It’s been a hell of a year, and every month was filled with its share of bullshit. So let’s review 2017 through the lens of the most popular Without Bullshit posts in every month.
Simon Sinek has it all figured out. Millennials are screwed up because of their participation trophies and mobile phones. His video spread like a California brushfire, but all I could see was the bullshit that comes from generalizing about millions of people. In a year on this blog that had 268 posts, 400,000 views, and over 1,000 blog comments, this, the second post of the year, led them all. Fights broke out in the comments and audience cheered and applauded it in my speeches. By year-end, 28,000 people had viewed this post, making it my fourth-most popular post ever.
I worry about whether people are good writers, not whether I agree with them. Gorsuch is an outstanding writer, a quality that liberals and conservatives should agree on. And who wouldn’t want a jurist who can write that attorneys “are poets of the nasty gram, able to write interrogatories in iambic pentameter, yet terrified of trial” and “[S]ooner or later every case must come to an end. . . . A system of law that places any value on finality . . . cannot allow intransigent litigants to challenge settled decisions year after year, decade after decade, until they wear everyone else out.” Like many of my most popular posts, this one succeeded by timeliness and newsjacking.
No single company was responsible for more bullshit in 2017 than Uber. I wrote eight Uber posts, each about behavior and language more outrageous than the last. Six months earlier, Kalanick had said of new Ridesharing President Jeff Jones, “I cannot think of a better person to lead us on this journey.” When Jones abruptly left, Kalanick’s statement was vacuous and explained nothing. Jones, on the other hand, said “It is now clear, however, that the beliefs and approach to leadership that have guided my career are inconsistent with what I saw and experienced at Uber.” No kidding.
Fox News and Bill O’Reilly made short and meaningless statements as he left in the wake of a sexual harassment scandal. I had no choice but to reveal the secret conversations that led to these non-statements. More than 2,500 of you thought I was funny — and I’m betting many were poor publicists who have been in situations just like this. Bill O’Reilly edged out the second-most popular post of April, about United Airlines’ ever-shifting and weaselly statements after dragging David Dao off a flight and knocking his teeth out.
Any questions about whether President Trump was trolling us were dispelled when he tweeted actual nonsense and implied it had a secret meaning.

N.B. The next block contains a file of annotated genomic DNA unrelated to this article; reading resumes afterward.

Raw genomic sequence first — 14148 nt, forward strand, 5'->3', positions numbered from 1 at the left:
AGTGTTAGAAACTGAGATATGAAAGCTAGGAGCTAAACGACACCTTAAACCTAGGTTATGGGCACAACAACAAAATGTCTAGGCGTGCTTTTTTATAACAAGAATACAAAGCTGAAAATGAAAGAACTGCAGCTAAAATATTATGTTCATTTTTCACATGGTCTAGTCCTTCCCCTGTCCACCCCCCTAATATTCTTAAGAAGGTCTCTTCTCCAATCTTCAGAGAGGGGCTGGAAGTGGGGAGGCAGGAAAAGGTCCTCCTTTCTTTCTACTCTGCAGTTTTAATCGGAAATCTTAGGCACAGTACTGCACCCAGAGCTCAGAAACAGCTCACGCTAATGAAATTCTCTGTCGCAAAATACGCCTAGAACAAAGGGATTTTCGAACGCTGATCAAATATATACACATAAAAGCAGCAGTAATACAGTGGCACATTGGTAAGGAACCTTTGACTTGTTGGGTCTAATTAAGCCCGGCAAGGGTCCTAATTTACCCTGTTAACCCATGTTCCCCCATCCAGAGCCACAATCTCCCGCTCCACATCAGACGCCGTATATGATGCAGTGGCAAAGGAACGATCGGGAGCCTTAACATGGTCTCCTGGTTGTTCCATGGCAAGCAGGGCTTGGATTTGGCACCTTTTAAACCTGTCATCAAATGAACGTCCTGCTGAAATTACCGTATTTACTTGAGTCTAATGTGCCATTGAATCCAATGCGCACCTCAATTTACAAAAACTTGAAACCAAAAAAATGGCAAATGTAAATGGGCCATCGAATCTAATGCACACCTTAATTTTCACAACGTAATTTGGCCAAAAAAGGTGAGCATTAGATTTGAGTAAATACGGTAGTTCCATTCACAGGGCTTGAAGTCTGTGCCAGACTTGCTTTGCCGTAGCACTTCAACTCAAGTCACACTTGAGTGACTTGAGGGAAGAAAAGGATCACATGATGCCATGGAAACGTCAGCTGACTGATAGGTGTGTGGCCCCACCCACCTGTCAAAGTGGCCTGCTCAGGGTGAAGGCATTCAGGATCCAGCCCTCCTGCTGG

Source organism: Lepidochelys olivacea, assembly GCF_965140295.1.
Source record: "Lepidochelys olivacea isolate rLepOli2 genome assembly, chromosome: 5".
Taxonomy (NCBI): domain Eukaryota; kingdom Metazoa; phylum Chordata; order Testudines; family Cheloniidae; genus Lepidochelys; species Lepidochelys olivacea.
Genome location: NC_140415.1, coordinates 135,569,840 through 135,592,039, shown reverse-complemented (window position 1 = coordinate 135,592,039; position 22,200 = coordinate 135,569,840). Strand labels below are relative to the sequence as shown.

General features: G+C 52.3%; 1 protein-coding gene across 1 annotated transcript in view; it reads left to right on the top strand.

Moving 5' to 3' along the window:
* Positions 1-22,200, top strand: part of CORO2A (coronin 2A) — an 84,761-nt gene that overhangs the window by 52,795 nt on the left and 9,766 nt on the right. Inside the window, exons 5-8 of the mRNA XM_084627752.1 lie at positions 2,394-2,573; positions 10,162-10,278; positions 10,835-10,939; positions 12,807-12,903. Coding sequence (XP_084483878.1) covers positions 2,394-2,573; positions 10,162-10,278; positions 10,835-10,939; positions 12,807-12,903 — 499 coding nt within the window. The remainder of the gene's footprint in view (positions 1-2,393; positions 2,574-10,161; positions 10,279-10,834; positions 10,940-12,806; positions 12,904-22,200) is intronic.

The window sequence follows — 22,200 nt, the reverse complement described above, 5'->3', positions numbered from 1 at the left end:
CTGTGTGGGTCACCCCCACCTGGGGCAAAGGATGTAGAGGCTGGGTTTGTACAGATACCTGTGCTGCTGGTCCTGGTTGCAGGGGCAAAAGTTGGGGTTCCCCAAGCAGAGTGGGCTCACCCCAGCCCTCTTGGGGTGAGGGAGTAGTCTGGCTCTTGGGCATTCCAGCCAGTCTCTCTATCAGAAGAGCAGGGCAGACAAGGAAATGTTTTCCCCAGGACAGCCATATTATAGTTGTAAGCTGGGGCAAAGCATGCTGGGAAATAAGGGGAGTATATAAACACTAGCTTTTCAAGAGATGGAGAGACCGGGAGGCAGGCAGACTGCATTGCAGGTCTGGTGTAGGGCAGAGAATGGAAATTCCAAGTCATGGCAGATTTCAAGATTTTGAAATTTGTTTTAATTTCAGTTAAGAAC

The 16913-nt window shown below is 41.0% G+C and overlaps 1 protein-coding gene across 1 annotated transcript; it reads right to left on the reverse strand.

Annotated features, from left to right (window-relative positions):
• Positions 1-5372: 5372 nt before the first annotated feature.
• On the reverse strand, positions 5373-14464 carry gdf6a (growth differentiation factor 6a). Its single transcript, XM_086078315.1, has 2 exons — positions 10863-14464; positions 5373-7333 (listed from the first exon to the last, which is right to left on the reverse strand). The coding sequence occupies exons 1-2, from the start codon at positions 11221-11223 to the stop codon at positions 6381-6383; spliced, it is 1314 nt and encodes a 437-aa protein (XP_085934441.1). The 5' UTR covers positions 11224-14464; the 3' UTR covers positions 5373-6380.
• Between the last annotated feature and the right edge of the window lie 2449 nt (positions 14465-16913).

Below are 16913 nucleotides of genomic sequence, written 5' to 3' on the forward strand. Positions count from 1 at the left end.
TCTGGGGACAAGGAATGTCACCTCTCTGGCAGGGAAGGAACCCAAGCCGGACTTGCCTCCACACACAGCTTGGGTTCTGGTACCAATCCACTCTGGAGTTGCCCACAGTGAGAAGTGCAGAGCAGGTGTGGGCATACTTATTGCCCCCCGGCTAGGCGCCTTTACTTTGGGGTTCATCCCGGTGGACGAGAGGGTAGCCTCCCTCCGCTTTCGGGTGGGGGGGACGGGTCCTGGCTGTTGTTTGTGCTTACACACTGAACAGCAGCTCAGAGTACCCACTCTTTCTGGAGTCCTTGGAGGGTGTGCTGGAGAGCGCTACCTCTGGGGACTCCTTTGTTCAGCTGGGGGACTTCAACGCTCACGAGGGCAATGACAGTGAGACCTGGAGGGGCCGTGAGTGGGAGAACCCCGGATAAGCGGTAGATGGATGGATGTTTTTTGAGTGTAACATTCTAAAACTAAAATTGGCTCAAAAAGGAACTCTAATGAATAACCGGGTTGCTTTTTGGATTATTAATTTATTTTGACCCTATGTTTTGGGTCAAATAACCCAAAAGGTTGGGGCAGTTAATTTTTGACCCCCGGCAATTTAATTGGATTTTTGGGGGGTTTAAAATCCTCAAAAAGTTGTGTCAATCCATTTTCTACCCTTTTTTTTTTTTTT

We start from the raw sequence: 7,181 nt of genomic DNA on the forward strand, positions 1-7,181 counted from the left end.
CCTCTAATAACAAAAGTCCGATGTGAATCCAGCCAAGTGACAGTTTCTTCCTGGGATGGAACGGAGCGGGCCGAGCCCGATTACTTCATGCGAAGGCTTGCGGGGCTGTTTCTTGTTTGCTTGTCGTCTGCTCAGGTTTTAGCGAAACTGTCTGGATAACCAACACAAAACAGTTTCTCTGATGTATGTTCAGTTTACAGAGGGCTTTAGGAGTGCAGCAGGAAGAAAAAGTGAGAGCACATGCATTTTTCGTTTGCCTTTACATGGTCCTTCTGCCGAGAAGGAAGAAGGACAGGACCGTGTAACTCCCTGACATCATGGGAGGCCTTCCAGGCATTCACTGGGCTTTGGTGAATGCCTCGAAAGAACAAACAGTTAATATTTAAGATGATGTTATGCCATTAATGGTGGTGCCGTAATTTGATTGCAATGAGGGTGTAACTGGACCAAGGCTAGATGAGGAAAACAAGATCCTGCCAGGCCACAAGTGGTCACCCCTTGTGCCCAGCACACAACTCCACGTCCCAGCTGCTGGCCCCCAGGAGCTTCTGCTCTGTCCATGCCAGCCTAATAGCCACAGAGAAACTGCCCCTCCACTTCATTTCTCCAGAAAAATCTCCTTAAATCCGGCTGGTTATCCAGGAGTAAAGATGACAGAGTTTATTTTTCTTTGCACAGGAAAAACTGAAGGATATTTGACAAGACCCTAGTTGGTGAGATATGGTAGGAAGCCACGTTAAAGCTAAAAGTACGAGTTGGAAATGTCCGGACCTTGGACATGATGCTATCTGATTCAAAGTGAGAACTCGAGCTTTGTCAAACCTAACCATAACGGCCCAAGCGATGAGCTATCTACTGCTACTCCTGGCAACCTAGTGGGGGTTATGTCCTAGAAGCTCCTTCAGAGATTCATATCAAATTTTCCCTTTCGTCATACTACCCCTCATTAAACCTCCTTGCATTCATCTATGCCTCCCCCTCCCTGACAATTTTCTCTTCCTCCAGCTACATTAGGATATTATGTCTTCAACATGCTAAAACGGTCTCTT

Remember when we cared about former FBI director James Comey? He issued a clear, 7-page statement about what happened around the time Donald Trump fired him. It might come up in the obstruction case against Trump, but there are so many new revelations coming out every week that this seems like ancient history.
“Thought leader” is one of those polarizing terms; some people hate it, others aspire to be one. I tried to put the whole concept in context, and 2,500 of you found it useful. Look for more on this topic in 2018.
In August, listening to all the shallow protestations and social media sharing in the wake of the Charlottesville march, I suggested you take the Pro Bono pledge: “I offer my services pro bono to any group fighting hatred and intolerance.” And dozens of you did, right on my blog. This stuff spreads: 750 of you shared it on Facebook. In case you’re wondering about me personally, I did end up doing some editing for a social justice organization and would be happy to do so again.
It’s a simple idea. You only hear from and pay attention to the gurus who succeed. Those who do the same thing and fail, you never hear about. That’s why it’s deluded to imagine that you can succeed by imitating somebody else who succeeded. Gary Vaynerchuk is just a symbol of this phenomenon, but a topical and controversial one. That’s what I found when I wrote about him and heard from my share of haters (most of whom never actually read what I wrote). In the end, 12,000 people viewed this post.
I’m a man. That makes it dangerous for me to write about sexual harassment. But at least I could point out that the women you work with are there for their brains, not for you to admire their bodies. Seems obvious, but I got a few haters on this one as well.
This was one of my shortest posts ever, about a Black Friday flyer with copy like “Pay an extra $87.56: This teddy bear is super absorbent. Perfect for late-night sobbing over your credit card statements.” A brilliant and convincing ad parody that actually arrived in my newspaper.
December: Al Franken’s self-serving exit speech
Maybe Franken should have resigned. Maybe he shouldn’t. But if he was going to resign, he needed to be a bit more remorseful. Close behind this post was what I wrote about a Nazi site’s revealing and chilling style guide.
Reflections on 2017
Can you believe all this stuff happened in one year? The tide of bullshit was unabated in 2017.
There’s no reason to think that 2018 — a midterm election year in the U.S. — will be any better. But perhaps you can make yourself more aware of the bullshit that corporate and political players are creating and spreading. Vow to be vigilant. We all really need you thinking clearly.